Parsons wins historic Olympic medal
Dom Parsons won Great Britain’s first Olympic Men’s Skeleton medal since 1948 as he bagged bronze in PyeongChang in the early hours of Saturday morning.
Parsons produced an outstanding display to secure Team GB’s maiden medal of the Games, 70 years after John Crammond achieved the same third-placed feat in St Moritz.
The 30-year-old, who was also third overnight following the first two runs, finished just two hundredths of a second behind silver medalist Nikita Tregubov as home favourite Sungbin Yun sealed gold for South Korea.
Parsons looked to have agonisingly missed out on a medal when he fell just behind Tregubov on his final run but a surprise error from multiple World Champion Martins Dukurs saw the Latvian slip back from second to fourth, leaving Parsons to celebrate a fifth successive Olympic medal for the British Skeleton programme.
“It's just incredible. I still can’t process what’s happened - it still doesn’t seem real to me!” said Parsons.
That was a bit of a rollercoaster and it hasn't really sunk in yet.
"I was devastated after my final run: I thought I’d binned it totally after I made a couple of mistakes that dropped me behind Nikita and out of the medals.
“But Martins (Dukurs) then made some mistakes and he's the last person I'd expect that from, he’s been dominant for so many years. It's just those little hundredths making a difference, it's so close at the top. I’m just grateful that I got lucky. I’m sorry for Martins that he missed out on a medal here but I’m delighted it worked out for me.
“I was standing next to Nikita when Martins came down and he doesn’t speak much English. We turned to each other as if to say ’Did that really just happen?’ We had a slightly confusing, broken English conversation and I still can’t believe it myself.”
Dom Parsons won GB's third Men's Skeleton medal since 1924 (c) Garry Bowden
Parsons’ early season results had not made him a favourite for a medal in PyeongChang but the PHD student at the University of Bath saved the best performance of his 10-year career for the biggest stage of all.
A few weeks after finishing a fine fourth in the World Cup in St Moritz, the Londoner shone in official Olympic training in South Korea despite suffering from an abductor problem and he took that speed into the race as he recorded the third fastest time in three of the four runs.
“I’m delighted I managed to click with the track,” added Parsons, who was 10th at the last Winter Olympics in Sochi in 2014.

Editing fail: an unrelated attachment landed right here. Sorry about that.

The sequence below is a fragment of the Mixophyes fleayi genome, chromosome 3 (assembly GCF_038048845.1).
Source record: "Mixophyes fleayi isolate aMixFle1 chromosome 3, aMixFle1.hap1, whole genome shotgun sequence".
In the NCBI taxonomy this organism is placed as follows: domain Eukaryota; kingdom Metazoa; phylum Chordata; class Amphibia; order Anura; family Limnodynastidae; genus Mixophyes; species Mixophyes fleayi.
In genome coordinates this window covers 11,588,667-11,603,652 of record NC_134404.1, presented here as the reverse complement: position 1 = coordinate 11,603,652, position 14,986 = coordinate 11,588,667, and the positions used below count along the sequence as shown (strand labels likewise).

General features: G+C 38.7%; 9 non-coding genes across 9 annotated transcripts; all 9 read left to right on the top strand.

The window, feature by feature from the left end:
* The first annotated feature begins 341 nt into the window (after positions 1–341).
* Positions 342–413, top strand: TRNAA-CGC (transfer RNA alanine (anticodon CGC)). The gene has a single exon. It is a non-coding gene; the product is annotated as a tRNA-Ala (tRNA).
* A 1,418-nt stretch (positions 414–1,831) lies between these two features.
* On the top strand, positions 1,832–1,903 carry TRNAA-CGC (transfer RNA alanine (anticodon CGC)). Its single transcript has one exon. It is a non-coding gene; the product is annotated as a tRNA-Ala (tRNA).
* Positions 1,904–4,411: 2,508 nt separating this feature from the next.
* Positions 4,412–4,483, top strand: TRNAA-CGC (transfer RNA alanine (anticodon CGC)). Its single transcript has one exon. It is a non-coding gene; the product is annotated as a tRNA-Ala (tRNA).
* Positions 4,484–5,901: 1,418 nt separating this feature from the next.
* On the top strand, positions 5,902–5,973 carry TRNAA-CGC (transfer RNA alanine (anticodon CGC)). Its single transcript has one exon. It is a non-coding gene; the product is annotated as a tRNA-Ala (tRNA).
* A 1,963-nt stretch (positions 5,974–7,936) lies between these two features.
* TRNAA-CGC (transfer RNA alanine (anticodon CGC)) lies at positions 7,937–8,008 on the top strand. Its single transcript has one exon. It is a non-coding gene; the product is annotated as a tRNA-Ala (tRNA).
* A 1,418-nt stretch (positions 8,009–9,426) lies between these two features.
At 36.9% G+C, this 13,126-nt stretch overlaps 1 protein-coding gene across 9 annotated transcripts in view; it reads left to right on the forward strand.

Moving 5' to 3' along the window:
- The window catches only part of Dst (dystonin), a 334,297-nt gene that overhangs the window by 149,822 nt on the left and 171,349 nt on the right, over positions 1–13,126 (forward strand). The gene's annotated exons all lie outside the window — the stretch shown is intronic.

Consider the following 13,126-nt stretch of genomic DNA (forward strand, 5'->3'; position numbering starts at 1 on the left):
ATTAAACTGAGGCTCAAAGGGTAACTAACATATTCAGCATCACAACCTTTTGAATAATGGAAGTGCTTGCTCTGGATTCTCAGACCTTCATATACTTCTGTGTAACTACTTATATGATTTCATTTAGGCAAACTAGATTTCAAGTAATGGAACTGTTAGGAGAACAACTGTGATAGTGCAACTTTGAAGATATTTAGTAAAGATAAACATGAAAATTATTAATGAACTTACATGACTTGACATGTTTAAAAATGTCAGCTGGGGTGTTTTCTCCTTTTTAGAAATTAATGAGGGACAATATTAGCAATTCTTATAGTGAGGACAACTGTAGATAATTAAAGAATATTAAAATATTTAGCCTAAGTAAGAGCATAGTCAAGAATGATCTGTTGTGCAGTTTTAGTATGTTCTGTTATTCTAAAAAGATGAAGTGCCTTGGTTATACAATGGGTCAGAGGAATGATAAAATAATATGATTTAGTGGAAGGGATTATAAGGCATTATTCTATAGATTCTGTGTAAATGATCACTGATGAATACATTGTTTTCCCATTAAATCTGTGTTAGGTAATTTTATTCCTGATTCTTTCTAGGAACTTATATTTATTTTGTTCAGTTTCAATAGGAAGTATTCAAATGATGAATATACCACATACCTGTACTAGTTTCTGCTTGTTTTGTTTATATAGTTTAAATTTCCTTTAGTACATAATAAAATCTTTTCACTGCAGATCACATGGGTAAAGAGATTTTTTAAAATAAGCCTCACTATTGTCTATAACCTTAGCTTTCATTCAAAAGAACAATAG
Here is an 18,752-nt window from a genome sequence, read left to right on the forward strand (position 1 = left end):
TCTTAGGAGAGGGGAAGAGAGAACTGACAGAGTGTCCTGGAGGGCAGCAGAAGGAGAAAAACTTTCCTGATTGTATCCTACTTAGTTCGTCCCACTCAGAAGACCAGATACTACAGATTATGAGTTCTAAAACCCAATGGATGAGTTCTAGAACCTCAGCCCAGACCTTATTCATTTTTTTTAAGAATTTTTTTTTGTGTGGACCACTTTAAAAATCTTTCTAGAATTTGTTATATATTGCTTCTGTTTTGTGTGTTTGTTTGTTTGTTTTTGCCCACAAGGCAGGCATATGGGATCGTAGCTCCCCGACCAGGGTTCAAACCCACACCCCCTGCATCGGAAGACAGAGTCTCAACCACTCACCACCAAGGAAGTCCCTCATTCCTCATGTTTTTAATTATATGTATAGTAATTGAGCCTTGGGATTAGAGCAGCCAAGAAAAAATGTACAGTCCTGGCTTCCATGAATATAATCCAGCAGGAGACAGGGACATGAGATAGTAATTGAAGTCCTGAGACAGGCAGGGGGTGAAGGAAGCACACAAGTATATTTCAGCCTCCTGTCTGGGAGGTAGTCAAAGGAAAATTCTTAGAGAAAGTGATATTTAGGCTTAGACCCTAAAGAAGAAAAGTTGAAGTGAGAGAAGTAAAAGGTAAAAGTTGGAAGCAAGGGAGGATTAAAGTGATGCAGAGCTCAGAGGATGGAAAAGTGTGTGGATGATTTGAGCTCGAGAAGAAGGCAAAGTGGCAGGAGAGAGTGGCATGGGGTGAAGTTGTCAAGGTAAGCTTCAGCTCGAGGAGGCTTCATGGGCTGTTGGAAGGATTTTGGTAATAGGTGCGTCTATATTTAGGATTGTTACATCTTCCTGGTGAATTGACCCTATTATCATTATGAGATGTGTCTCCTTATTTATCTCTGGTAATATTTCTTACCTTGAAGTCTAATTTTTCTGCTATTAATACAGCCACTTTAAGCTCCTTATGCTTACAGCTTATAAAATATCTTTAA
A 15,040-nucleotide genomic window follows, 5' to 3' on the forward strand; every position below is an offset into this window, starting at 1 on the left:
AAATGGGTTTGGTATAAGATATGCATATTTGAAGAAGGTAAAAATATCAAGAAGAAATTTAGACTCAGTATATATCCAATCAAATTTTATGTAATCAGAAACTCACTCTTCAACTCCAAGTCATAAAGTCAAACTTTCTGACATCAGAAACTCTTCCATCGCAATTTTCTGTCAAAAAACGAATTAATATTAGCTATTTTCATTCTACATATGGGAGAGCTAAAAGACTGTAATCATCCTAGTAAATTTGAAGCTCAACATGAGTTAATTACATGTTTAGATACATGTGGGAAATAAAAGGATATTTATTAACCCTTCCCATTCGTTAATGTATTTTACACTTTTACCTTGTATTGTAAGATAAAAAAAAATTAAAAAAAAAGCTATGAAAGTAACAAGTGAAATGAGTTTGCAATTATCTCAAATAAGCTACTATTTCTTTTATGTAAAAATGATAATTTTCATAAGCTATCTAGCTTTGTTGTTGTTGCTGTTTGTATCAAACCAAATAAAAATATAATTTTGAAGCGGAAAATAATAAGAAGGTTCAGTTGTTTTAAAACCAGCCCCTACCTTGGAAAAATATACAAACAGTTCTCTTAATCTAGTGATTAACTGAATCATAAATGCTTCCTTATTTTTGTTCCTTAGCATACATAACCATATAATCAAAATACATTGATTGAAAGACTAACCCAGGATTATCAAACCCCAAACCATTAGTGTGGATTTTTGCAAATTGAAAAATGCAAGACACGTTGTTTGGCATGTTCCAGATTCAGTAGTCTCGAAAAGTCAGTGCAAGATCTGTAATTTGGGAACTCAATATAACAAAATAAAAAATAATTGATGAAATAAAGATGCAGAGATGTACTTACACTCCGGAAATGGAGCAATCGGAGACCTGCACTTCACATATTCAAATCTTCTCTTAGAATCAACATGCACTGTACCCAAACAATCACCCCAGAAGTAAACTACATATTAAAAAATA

“It’s an amazing feeling knowing that four years of work has gone into this. Sometimes it seemed like it wasn't that close in coming and it's just amazing that it's all come together this time.
In the last Olympic season I did it the wrong way around: I got a podium in the first race and my results declined. This year it’s been the other way around: I decided to start with a terrible result and finish on a high!
“I’ll enjoy myself now for the rest of the Games but I’ll be watching my team-mates and supporting them. Hopefully, we’ll have a few more medals for Team GB to celebrate.”
Compatriot Jerry Rice also celebrated a top 10 finish on his Olympic debut as he placed 10th in a time of 3 minutes 24.24 seconds, just over two seconds behind Parsons.
Rice, who won the Intercontinental Cup crown last season, sealed his best-ever top-level result having sat 12th overnight and after his third run.
The 27-year-old moved above both Matt Antoine of the United States and Rhys Thornbury of New Zealand in the final lauf to cap a wonderful morning’s work for GB Skeleton Performance Director Andi Schmid and his team.
Jerry Rice made it two Brits in the top 10
“I wanted a top 12 and I’m over the moon to be top 10,” said Rice. “I put down four solid runs and, in the end, consistency always wins out in a four-run race.
"I struggled in training if I'm honest and I turned up on race day and I knew I had a little bit of work to do. I managed to click with the track at just the right time.
Dom winning a medal is just amazing. He made us all nervous right at the end there but he deserves it. He works hard and he was the man who always said that he had the potential to do something like this - now he's done it.
"Dom finished tenth in Sochi four years ago and I see myself on that same trajectory. It definitely gives me an extra drive for the Beijing Olympics in 2022.”
The Skeleton action continues later today, with Laura Deas and Lizzy Yarnold going for GB from 11.20am GMT.